We use cookies to ensure that we give you the best experience on our website. By continuing to browse this repository, you give consent for essential cookies to be used. You can read more about our Privacy and Cookie Policy.

Durham Research Online
You are in:

Voids in coupled scalar field cosmology.

Li, B. (2011) 'Voids in coupled scalar field cosmology.', Monthly notices of the Royal Astronomical Society., 411 (4). pp. 2615-2627.


We study the properties of voids in two different types of coupled scalar field theories. Due to the fifth force produced by the scalar field coupling, the matter particles feel stronger attraction amongst each other and cluster more quickly than they do in the standard ΛCDM model. Consequently, voids in the coupled scalar field theories start to develop earlier and end up bigger, which is confirmed by our numerical simulations. We find that a significantly larger portion of the whole space is underdensed in the coupled scalar field theories and there are more voids whose sizes exceed given thresholds. This is more prominent in early times because at later times the underdense regions have already been evacuated in coupled scalar field theories and there is time for the ΛCDM model to catch up. The coupled scalar field theories also predict a sharper transition between voids and high-density regions. All in all, the qualitative behaviour is different not only from the ΛCDM result, but also amongst specific coupled scalar field models, making voids a potential candidate to test alternative ideas about the cosmic structure formation.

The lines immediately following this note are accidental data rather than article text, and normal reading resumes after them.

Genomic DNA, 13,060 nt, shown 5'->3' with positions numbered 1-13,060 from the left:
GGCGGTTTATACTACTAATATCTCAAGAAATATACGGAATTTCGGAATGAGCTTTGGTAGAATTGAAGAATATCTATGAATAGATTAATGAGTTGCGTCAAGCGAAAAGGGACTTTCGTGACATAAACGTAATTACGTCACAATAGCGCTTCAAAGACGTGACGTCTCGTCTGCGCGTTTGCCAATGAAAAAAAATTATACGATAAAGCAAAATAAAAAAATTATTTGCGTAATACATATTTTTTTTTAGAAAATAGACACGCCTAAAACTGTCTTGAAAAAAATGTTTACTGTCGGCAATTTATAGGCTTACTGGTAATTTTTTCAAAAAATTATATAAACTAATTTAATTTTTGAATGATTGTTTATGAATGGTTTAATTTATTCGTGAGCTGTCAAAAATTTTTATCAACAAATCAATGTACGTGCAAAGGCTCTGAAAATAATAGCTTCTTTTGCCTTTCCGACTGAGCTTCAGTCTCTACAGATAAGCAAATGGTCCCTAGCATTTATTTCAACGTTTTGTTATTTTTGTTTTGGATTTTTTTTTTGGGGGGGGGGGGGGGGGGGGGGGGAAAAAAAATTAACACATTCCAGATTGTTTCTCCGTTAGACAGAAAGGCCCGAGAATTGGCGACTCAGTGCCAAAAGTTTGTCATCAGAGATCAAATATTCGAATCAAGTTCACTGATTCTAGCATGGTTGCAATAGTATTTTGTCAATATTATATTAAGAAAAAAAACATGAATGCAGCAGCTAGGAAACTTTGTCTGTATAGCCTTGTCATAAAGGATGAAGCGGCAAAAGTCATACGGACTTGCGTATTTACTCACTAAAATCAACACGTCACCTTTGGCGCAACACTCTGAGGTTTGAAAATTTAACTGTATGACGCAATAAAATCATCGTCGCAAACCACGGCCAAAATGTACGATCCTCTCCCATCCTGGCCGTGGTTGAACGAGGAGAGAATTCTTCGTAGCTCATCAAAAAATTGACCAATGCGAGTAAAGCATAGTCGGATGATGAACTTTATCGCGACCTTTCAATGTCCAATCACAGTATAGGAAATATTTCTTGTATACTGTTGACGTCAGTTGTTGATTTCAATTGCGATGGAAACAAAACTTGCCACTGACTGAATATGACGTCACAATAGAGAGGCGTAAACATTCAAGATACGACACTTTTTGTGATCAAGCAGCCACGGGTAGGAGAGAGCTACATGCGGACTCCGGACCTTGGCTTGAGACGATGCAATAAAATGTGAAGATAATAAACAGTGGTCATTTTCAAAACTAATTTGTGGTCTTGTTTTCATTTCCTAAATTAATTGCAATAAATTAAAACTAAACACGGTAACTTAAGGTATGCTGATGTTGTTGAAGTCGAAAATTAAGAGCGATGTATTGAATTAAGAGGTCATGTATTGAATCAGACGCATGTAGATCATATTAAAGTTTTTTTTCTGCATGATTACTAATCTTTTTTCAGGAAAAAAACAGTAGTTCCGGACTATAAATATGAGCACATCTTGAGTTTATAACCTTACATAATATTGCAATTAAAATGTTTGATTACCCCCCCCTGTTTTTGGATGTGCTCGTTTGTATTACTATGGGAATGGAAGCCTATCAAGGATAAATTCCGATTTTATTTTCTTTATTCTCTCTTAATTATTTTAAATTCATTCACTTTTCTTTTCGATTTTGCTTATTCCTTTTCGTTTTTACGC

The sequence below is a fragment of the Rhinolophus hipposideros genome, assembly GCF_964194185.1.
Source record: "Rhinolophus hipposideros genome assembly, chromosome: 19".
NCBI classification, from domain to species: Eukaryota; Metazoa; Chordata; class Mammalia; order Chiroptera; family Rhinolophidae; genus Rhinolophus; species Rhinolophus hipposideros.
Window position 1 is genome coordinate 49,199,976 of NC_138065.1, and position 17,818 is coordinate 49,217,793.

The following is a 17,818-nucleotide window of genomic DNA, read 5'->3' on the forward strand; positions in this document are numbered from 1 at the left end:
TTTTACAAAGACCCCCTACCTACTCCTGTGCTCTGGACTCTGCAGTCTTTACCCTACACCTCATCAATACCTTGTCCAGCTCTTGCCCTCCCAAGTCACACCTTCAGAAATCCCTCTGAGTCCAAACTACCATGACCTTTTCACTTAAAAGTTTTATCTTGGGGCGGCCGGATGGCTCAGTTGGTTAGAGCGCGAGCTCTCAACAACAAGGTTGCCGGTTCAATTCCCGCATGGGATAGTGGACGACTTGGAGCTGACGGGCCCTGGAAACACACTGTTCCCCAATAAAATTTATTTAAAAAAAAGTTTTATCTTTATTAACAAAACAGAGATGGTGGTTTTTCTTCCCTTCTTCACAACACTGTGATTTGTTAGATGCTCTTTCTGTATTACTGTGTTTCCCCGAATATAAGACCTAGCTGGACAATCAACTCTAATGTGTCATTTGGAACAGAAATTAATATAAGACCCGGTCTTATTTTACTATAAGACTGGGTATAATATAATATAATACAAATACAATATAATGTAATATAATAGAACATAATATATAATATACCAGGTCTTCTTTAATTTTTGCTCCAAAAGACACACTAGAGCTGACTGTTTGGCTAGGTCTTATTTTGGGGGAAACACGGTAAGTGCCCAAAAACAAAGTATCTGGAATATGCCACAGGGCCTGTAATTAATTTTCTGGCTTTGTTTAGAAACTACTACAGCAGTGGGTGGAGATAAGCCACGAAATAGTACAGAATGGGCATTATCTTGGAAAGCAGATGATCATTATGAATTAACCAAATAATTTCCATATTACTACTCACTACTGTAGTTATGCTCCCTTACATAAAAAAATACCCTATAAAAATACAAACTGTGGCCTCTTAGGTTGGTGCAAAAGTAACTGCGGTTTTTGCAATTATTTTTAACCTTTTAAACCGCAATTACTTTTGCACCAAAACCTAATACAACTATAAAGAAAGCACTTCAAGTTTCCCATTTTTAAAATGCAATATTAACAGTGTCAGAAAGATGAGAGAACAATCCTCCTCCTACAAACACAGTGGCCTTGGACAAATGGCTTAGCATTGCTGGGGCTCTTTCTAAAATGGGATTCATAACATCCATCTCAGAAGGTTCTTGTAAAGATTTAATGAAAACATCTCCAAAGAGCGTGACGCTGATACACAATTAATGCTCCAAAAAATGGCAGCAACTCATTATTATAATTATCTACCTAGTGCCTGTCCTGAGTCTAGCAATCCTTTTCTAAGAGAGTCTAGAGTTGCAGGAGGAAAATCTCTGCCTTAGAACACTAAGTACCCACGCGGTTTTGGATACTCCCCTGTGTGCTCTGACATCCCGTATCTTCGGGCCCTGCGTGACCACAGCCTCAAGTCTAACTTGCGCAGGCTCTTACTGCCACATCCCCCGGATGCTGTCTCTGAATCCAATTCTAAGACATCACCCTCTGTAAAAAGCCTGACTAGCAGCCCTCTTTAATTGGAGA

Item Type:Article
Keywords:Methods: numerical, Cosmology: theory, Dark energy, Large-scale structure of Universe.
Full text:(VoR) Version of Record
Download PDF
Publisher Web site:
Publisher statement:This article has been accepted for publication in Monthly notices of the Royal Astronomical Society © 2010 The Authors Monthly Notices of the Royal Astronomical Society © 2010 RAS Published by Oxford University Press on behalf of the Royal Astronomical Society. All rights reserved.
Date accepted:No date available
Date deposited:01 May 2014
Date of first online publication:March 2011
Date first made open access:No date available

Save or Share this output

Look up in GoogleScholar